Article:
Nancy Potter Title
 
HomeAbout Dr. PotterDistorted Thinking PatternsDirections

Common Patterns of Distorted Thinking in Depression

  1. Catastrophizing - making mountains out of mole hills
     
  2. Mind reading - making assumptions about how others feel without checking it out
     
  3. Overgeneralization - making broad "always" or "never" statements
     
  4. Selective abstraction - focusing on one small detail and interpreting the entire experience by that detail
     
  5. Personalization - excessively blaming yourself for events over which you did not have complete control
     
  6. "Should" fallacies - ex. "I should be able to shake this feeling of depression myself"
     
  7. Minimization - reducing an important event into something less important (making mole hills out of mountains)
     
  8. Black and white thinking

Source: Adapted from: Dreyfus, J.K. The treatment of depression in an ambulatory care setting. Nurse Practitioner, 13, p. 14.


 


 

Typical Dysfunctional Attitudes in GAD (Generalized Anxiety Disorder)

  1. "I have to do a perfect job in pleasing my guests or my reputation will be ruined."
     
  2. "If somebody criticizes my work, it means that he or she thinks poorly of me."
     
  3. "If my readers don't like this particular story, I may lose my job."
     
  4. "If my clients are dissatisfied with me, they will talk about it and it will ruin my reputation."
     
  5. "If I don't make a concerted effort to get my fellow workers to like me, then they will shun me and I won't have any friends."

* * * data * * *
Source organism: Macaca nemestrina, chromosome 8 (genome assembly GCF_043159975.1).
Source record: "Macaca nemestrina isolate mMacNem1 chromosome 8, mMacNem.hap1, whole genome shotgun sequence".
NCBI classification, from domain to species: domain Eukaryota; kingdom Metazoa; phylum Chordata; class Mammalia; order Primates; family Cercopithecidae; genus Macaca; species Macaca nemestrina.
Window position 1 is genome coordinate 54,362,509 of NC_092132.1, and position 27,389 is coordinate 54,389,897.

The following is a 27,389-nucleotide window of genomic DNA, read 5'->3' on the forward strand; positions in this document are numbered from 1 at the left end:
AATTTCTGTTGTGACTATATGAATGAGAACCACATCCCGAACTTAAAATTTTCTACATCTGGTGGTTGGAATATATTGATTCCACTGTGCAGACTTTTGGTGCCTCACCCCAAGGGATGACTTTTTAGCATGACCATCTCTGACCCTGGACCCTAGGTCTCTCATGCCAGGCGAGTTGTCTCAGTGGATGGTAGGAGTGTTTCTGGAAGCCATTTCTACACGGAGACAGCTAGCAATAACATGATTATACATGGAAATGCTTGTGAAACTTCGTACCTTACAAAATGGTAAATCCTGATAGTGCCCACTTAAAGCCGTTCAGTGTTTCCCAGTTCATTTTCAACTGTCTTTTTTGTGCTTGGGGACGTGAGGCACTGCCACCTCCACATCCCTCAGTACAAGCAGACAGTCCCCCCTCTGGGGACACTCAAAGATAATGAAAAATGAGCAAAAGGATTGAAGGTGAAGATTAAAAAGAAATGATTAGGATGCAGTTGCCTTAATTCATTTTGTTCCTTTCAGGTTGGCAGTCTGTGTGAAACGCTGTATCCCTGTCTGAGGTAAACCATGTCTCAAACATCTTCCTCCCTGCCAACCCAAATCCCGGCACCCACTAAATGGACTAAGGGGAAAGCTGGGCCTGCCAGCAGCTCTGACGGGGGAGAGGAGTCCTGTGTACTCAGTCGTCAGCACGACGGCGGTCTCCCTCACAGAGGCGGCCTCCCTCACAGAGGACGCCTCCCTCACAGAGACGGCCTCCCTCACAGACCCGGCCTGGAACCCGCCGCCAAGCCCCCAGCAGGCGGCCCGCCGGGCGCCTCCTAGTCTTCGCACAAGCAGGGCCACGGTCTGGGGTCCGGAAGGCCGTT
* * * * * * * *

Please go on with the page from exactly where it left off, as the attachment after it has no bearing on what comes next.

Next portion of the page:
6. "If people are angry at me, it means I won't have any friends."
     
  7. "If I expose any weaknesses, people will cut me up."
     
  8. "Therefore, I have to appear perfect and invulnerable at all times."
     
  9. "If I start to experience anxiety or other dysfunctions, it will be apparent to other people and they will reject me -- consider me weak and neurotic."
     
  10. "I can't afford to experience any anxiety at all because once it starts, the anxiety can escalate into a full-blown panic attack."
     
  11. "If I experience anxiety and other dysfunctions, I will be unable to perform the task (complete the examination or continue with a speech)."
     
  12. "My transgressions will be unforgivable; mistakes will be unforgettable; and errors will be irreversible."

 


Nancy Dutton Potter, Ph.D.

Phone: (703) 674-8929
Easy Access from Route 7
205 East Hirst Road • Suite 103 • Purcellville, VA 20132



Home  |  About Dr. Potter  |  Distorted Thinking Patterns  |  Directions